A Tale of Two Detroits: What Union Leaders See Vs. What History Shows

The loss of jobs and development is the symptom, not the disease


No renaissance in sight
Credit: paul bica / Foter / CC BY

A pair of Detroit Free Press stories over the weekend highlighted the pretty large gap between how union leaders see the nature of the city's municipal crisis and how everybody else sees it.

On Friday, union leaders visited the White House to stump for help:

Labor leaders took their turn visiting the White House on Friday to talk about what can and should be done for bankrupt Detroit, while also cautioning the Obama administration that the financial problems experienced in southeastern Michigan may soon be felt in many other metropolitan areas across the U.S.

Calling for a plan that would not only address Detroit's concerns but also serve as a playbook for future crises, the group — which included the UAW's Bob King and others — left the hourlong meeting touting few specifics but saying the groundwork was laid for a response that could help address Detroit's issues by attracting new jobs and development.

"They are very much aware of the problem," Lee Saunders, president of the American Federation of State, County and Municipal Employees, said after the meeting. "This is not only a Detroit problem. … This is an issue that confronts urban centers across the country."

Yes, this is absolutely true. Some folks (like Paul Krugman, for example) may want to paint Detroit as an extreme outlier, but many of Detroit's fiscal problems are present in many municipalities. Unfortunately, these people seem to think the loss of jobs and development are the cause of the problem and not a symptom.

The meeting was one in a series that administration officials have been engaged in as they attempt to give voice to the various groups impacted by the largest municipal bankruptcy in U.S. history. While a federal bailout has been ruled out, the Obama administration has still been trying to coordinate a response to the crisis.

Agency and department heads have been asked to scour their grant programs for those that could help the city, while administration officials try to coordinate efforts between local politicians, business leaders, charitable organizations, labor and more to help stimulate economic investment and job creation in hard-hit Detroit.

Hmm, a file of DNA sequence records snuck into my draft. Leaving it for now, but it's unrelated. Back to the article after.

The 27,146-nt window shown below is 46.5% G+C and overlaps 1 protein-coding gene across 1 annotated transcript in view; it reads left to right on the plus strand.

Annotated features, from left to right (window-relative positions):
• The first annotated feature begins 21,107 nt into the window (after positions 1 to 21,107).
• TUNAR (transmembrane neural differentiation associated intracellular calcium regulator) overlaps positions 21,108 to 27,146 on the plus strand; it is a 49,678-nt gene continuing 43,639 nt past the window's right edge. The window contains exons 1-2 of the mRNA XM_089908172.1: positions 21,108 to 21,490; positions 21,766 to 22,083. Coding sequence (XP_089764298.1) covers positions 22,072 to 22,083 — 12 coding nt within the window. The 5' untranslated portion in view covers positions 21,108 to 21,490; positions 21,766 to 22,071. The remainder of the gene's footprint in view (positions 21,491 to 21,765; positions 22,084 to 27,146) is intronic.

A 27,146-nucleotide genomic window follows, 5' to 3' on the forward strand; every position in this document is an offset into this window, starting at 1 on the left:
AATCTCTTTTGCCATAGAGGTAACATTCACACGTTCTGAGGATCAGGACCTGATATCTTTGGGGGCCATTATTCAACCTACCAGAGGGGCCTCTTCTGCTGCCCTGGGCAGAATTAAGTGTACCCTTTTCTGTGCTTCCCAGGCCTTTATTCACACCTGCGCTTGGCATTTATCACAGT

Don't call it a bailout! It's just federal money from grants being directed toward the city! That's totally different.

Then on Sunday, the Free Press used math and graphs to get to the real root of Detroit's fiscal nightmare: runaway debt, high taxes, and uncontrollable pension costs. Some highlights:

  • Detroit's debt began skyrocketing in the '90s until it hit $9 billion in 2006, even as revenues were dropping to around $1.5 billion a year. This does not include future debt liabilities like pensions or bond interest.
  • In 1960, police and fire spending took up 17 percent of the city's budget. Now it takes up 47 percent.
  • In 1960, pension costs took up 10 percent of the budget. Now combined with health care costs it takes up 18 percent of the budget. Health care expenses are actually double pension expenses.
  • Detroit has some of the highest taxes in the state, but city revenue is at a 60-year low. The city now gets more revenue from its local casinos than it does from property taxes.
  • Detroit has twice as many people on its pension rolls than it does actually working.
  • The amount of money the city spends on pension benefits for police and fire employees is equal to 126 percent of the city's payroll.

Read (and view) the whole thing here. The graphs are illuminating, and the lengthy explanation of how ex-mayor (now convicted of corruption) Kwame Kilpatrick's award-winning plan to borrow money to pay down the pension debt went terribly wrong is too complex to summarize with a bulletpoint.